Why were the Turks our enemies in 1914? Because Britain refused their offer of alliance in 1913

Both my grandfathers fought in the Great War, one in the Middle East and one in France. They survived (or I wouldn’t be here), but one was badly wounded in a gas attack. I’ve thought about this on Anzac Day for most of my 60+ years, but last year I learned something I hadn’t thought about and, as far as I can tell, hardly anyone else in Australia knows. We were only fighting Turkey because the British government refused their request for an alliance. I wrote about this last year, and I’m reposting it now.

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Today’s the Day

It’s now April 23 in the US, the official release day for Economics in Two Lessons. That’s nearly eight years after I started work on the book. I think it’s been worth the wait. The painful process has produced something better than I originally planned, with plenty of help from commenters here and elsewhere.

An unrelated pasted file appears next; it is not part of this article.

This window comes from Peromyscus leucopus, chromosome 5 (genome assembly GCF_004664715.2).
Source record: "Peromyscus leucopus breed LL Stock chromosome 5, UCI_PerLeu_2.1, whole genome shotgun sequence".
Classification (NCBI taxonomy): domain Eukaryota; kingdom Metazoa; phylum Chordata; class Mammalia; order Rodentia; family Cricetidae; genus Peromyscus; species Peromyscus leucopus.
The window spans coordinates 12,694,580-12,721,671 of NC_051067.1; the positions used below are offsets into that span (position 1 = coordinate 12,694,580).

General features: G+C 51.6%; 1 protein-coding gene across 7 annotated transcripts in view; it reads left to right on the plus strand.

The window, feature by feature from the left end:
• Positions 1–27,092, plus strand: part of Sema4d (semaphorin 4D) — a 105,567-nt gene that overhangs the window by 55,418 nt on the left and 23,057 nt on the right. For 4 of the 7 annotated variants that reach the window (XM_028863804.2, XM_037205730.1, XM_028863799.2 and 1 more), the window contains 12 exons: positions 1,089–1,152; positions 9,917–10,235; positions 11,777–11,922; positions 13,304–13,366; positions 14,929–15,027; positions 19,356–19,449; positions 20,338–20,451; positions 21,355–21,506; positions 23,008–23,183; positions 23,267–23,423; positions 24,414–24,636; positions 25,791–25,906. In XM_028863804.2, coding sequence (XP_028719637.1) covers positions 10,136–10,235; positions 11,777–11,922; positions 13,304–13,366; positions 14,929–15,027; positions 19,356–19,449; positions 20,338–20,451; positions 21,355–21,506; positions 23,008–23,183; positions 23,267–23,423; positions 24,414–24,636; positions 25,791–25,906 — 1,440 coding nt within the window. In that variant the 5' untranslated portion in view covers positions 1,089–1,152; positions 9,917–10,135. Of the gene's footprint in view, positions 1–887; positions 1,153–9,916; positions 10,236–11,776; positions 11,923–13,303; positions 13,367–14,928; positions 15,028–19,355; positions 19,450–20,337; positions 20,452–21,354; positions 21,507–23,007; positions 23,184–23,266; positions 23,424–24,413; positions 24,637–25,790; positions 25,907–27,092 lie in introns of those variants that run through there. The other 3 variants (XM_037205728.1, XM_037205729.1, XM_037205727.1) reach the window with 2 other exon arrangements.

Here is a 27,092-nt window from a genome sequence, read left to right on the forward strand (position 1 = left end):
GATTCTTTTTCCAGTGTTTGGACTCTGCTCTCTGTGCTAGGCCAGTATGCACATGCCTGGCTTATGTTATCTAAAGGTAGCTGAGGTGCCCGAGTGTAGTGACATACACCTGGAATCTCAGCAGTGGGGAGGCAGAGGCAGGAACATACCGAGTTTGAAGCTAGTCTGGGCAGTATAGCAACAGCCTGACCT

According to Amazon, the book is often bought along with Crashed, by Adam Tooze, which is great company to be in.

[Begin plug] If you’ve read and liked the book as it appeared here, this would be a great time to contribute a quick review [End plug]

Economics in Two Lessons, coming soon

After eight years, Economics in Two Lessons will be officially published in a few days. According to Amazon, it’s now #1 in Hot New Sellers in microeconomics.

https://www.amazon.com.au/gp/new-releases/digital-text/2523939051/ref=zg_bsnr_nav_kinc_4_2523923051

I don’t know exactly what that means, but it sounds good.

I’ll try to follow up with more general news soon, but for now, I’d appreciate anything you could do to spread the word about my book.

I

Freedom and the Commissioner

There have been quite a few recent cases raising questions around free speech and freedom of the press. Here are some thoughts, not all final.